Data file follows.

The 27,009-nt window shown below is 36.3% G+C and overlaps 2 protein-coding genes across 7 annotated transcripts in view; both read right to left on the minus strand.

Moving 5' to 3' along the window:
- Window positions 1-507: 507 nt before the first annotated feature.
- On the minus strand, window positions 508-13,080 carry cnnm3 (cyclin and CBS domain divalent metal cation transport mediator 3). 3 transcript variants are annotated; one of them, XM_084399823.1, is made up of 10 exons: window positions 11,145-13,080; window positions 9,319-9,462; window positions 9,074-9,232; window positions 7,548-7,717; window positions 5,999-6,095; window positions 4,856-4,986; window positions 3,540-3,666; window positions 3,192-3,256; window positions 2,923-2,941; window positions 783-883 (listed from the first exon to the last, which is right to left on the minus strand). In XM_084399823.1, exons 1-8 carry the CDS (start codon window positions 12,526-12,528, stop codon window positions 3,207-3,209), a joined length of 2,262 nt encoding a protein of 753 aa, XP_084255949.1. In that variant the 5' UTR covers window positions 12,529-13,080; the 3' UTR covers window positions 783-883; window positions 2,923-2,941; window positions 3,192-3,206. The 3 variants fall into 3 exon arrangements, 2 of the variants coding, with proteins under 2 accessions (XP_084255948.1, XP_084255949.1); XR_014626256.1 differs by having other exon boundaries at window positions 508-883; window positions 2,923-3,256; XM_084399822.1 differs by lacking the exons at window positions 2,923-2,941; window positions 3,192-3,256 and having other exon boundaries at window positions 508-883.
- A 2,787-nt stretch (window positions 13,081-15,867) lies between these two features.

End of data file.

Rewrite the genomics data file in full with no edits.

The 27,009-nt window shown below is 36.3% G+C and overlaps 2 protein-coding genes across 7 annotated transcripts in view; both read right to left on the minus strand.

Moving 5' to 3' along the window:
- Window positions 1-507: 507 nt before the first annotated feature.
- On the minus strand, window positions 508-13,080 carry cnnm3 (cyclin and CBS domain divalent metal cation transport mediator 3). 3 transcript variants are annotated; one of them, XM_084399823.1, is made up of 10 exons: window positions 11,145-13,080; window positions 9,319-9,462; window positions 9,074-9,232; window positions 7,548-7,717; window positions 5,999-6,095; window positions 4,856-4,986; window positions 3,540-3,666; window positions 3,192-3,256; window positions 2,923-2,941; window positions 783-883 (listed from the first exon to the last, which is right to left on the minus strand). In XM_084399823.1, exons 1-8 carry the CDS (start codon window positions 12,526-12,528, stop codon window positions 3,207-3,209), a joined length of 2,262 nt encoding a protein of 753 aa, XP_084255949.1. In that variant the 5' UTR covers window positions 12,529-13,080; the 3' UTR covers window positions 783-883; window positions 2,923-2,941; window positions 3,192-3,206. The 3 variants fall into 3 exon arrangements, 2 of the variants coding, with proteins under 2 accessions (XP_084255948.1, XP_084255949.1); XR_014626256.1 differs by having other exon boundaries at window positions 508-883; window positions 2,923-3,256; XM_084399822.1 differs by lacking the exons at window positions 2,923-2,941; window positions 3,192-3,256 and having other exon boundaries at window positions 508-883.
- A 2,787-nt stretch (window positions 13,081-15,867) lies between these two features.